Your CUTA bargaining team and the District met for negotiations on Thursday, January 16. We continued discussing special education, innovative scheduling at the high school, compensation and a host of other issues as well.
We continued discussing the District’s plan to allow mild/moderate SDC secondary teachers to volunteer to become RSP teachers. In this plan, all of the mild/moderate SDC and RSP students would be blended into one group of students simply called mild/moderate students when they exit elementary school and enter middle school. Any mild/moderate SDC secondary teachers who wish to remain in their positions would be able to with no changes to their job. Those who volunteer to become RSP teachers would have a caseload of 28 students from the blended pool. Current RSP teachers could be impacted in terms of the classes they teach and the sizes of their classes.
CUTA is negotiating specifics of the District’s plan, including maximum class sizes, potential changes to caseload maximums, and a guarantee of protection for teachers who don’t volunteer for the change. The District will continue to hold voluntary meetings for potentially impacted teachers, and these meetings have already generated excellent questions, which CUTA shared with the District yesterday
The District has not shared a date when they would ask for teachers to make the decision to volunteer, because they recognize that more planning and information is needed. CUTA believes the specifics of the new model need to be negotiated before members should volunteer. We will continue negotiations in February.
Innovative Scheduling at the High Schools
We began to work on the negotiable issues related to the proposed block schedule at the high schools. Once the negotiated issues have been settled, the final plan will go back to the high schools for a vote to approve or not. If the final plan achieves a two-thirds approval vote at both high schools, the plan will go to E-Board for approval. If E-Board approves the plan, it will go into the next tentative agreement along with other negotiated items unrelated to innovative scheduling, which will be voted on by all members.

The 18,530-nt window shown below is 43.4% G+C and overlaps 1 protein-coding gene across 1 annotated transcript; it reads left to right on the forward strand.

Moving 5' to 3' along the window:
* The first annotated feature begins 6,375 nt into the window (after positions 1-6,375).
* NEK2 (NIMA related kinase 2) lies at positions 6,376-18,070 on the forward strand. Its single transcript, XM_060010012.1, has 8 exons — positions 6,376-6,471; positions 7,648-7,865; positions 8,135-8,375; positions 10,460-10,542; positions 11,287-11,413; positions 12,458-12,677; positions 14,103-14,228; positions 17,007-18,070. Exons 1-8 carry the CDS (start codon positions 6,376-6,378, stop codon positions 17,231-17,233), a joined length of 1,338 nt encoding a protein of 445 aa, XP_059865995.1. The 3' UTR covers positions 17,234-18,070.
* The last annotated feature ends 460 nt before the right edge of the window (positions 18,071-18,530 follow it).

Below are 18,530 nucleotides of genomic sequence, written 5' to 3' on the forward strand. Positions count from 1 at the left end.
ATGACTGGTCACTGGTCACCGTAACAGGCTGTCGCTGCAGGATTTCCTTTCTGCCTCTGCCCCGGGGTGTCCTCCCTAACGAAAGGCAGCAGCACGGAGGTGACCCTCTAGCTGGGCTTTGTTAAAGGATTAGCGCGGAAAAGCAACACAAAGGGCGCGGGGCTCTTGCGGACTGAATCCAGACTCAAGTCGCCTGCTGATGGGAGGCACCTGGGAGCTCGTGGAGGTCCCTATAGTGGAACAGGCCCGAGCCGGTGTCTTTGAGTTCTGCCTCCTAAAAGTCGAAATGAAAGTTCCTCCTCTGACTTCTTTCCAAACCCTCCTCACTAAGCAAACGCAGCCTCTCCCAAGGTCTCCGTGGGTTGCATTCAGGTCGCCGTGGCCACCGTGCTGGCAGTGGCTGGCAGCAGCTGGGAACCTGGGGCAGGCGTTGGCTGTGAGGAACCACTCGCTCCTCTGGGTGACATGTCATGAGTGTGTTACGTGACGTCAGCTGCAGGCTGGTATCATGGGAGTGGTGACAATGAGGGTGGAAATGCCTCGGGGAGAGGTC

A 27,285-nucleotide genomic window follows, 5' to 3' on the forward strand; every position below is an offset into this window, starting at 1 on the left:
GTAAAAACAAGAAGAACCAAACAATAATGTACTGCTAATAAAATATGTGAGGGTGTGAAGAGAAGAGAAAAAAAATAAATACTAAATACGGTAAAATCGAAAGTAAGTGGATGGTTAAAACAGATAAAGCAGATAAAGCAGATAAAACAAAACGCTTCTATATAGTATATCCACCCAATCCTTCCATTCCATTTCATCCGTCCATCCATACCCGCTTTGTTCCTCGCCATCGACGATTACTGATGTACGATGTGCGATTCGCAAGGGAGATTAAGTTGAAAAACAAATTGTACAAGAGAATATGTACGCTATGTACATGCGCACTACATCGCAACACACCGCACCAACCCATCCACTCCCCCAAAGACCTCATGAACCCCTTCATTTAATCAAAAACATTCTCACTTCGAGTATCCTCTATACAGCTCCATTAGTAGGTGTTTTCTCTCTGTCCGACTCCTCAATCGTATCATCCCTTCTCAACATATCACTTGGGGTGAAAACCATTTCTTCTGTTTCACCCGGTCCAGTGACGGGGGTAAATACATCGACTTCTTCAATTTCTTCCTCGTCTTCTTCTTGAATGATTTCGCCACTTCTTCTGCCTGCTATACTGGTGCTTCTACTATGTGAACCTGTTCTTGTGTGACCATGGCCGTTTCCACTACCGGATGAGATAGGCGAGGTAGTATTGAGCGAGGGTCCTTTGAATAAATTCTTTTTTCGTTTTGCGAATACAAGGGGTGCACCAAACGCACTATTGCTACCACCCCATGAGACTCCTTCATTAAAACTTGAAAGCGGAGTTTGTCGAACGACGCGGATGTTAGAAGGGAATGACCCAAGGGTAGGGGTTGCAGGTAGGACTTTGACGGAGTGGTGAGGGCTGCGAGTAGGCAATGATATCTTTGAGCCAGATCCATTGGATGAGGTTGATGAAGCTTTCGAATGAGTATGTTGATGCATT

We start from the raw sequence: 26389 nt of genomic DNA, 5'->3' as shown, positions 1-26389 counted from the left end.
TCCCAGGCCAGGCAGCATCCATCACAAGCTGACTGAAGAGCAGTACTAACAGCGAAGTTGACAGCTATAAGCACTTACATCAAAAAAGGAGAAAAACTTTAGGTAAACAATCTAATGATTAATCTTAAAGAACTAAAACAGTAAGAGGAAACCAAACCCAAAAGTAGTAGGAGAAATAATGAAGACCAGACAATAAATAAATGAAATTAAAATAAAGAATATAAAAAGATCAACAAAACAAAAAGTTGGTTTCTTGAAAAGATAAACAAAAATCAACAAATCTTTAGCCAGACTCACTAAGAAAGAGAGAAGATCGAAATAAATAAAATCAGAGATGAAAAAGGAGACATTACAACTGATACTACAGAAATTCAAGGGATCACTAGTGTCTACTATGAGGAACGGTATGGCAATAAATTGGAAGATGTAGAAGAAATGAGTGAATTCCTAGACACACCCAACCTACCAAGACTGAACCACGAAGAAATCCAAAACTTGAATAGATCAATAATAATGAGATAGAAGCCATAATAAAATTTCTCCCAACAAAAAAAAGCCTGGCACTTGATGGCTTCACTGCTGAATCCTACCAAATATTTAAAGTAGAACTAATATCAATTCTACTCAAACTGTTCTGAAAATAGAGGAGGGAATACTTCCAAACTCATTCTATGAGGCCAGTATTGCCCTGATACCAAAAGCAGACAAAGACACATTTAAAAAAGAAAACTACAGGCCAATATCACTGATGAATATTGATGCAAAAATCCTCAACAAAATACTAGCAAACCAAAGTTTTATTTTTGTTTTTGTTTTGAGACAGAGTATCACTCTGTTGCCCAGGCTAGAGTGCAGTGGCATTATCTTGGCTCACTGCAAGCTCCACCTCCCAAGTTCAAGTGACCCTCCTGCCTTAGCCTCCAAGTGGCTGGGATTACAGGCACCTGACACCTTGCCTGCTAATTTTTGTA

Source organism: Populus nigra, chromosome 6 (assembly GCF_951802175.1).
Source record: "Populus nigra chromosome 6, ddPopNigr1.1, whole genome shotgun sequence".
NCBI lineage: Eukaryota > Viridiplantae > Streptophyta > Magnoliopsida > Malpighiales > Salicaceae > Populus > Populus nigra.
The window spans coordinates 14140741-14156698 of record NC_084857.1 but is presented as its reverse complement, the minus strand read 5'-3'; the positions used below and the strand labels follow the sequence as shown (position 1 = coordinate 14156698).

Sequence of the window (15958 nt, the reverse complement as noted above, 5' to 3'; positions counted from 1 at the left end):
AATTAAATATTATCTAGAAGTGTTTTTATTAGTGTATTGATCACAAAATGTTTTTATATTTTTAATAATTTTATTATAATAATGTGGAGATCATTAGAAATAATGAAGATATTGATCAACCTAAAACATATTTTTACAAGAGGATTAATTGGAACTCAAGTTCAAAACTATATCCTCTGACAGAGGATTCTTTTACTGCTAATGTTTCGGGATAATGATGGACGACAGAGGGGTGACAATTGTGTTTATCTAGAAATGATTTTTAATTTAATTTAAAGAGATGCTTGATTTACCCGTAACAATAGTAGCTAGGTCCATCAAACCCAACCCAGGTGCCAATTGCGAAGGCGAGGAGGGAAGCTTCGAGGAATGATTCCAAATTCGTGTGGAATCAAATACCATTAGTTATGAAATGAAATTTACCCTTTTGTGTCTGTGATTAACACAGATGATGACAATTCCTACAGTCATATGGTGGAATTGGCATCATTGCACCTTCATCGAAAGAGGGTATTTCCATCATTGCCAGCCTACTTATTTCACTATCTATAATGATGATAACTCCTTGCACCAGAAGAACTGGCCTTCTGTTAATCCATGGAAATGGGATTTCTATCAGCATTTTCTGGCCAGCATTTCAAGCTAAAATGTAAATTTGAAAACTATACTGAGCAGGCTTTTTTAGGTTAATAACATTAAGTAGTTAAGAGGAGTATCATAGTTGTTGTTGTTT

Negotiable items discussed on Wednesday included (in no particular order):
This will be dictated by the new law saying high school must start at 8:30 or later. If the new law does not go into effect, start times at both schools will likely not change.
Prep time for general education
A teacher will receive two preps during the eight period block; the preps will be on different days unless mutually agreed to by the member and the administrator.
Prep time for special education
CUTA advocated for special education teachers to receive three non-teaching periods during the eight period block; negotiations are continuing.
Maximum class size
Total student contacts
If a teacher agreed to teach a seventh class because of site need, he or she would receive pay commensurate to 7/6ths of his or her salary. If a teacher agreed to teach a seventh and an eighth class, he or she would receive pay commensurate to 8/6ths of his or her salary.
Teaching minutes in a day
The scheduling of collaboration time would be embedded in the contract language for the block schedule with the existing waiver language describing the purpose of collaboration time and the fact that it is teacher-driven.
If the block schedule becomes a reality, high school teachers at PV and Chico High would have first rights to transfer out of comprehensive high schools to other open positions that they are credentialed for and an interview process would govern decisions in the case of multiple candidates.
Innovative scheduling would have a five-year sunset clause, which means that after four years, it would automatically reopen for negotiations. CUTA or the District could choose to end innovative scheduling at that time, or they could negotiate for it to continue.
Flexible implementation year
If innovative scheduling was adopted, the District could delay implementation for one year (from 2021-22 to 2022-23) if required by budgetary constraints.
We will continue our discussions in February at our next session and after the two voluntary informational meetings scheduled for February 3 (CHS Lincoln Hall at 3:15 pm) and February 10 (PVHS Library at 3:00 pm).
New Teacher Induction Program Costs
The state has increased the new teacher induction program from a one-year requirement to a two-year requirement and has also increased the tuition cost from $3,000 to $3,600, for a total cost to new teachers of $7,200. This is an extreme hardship for many new teachers, who are often already saddled with student loans.
Several years ago, the District offered to pay $3,000 towards the tuition cost. At the time, this covered the entire cost of the then one-year program. The District then offered to pay $1,500 of the cost “up front” to the new teacher induction program at the Butte County Office of Education to further help our new teachers.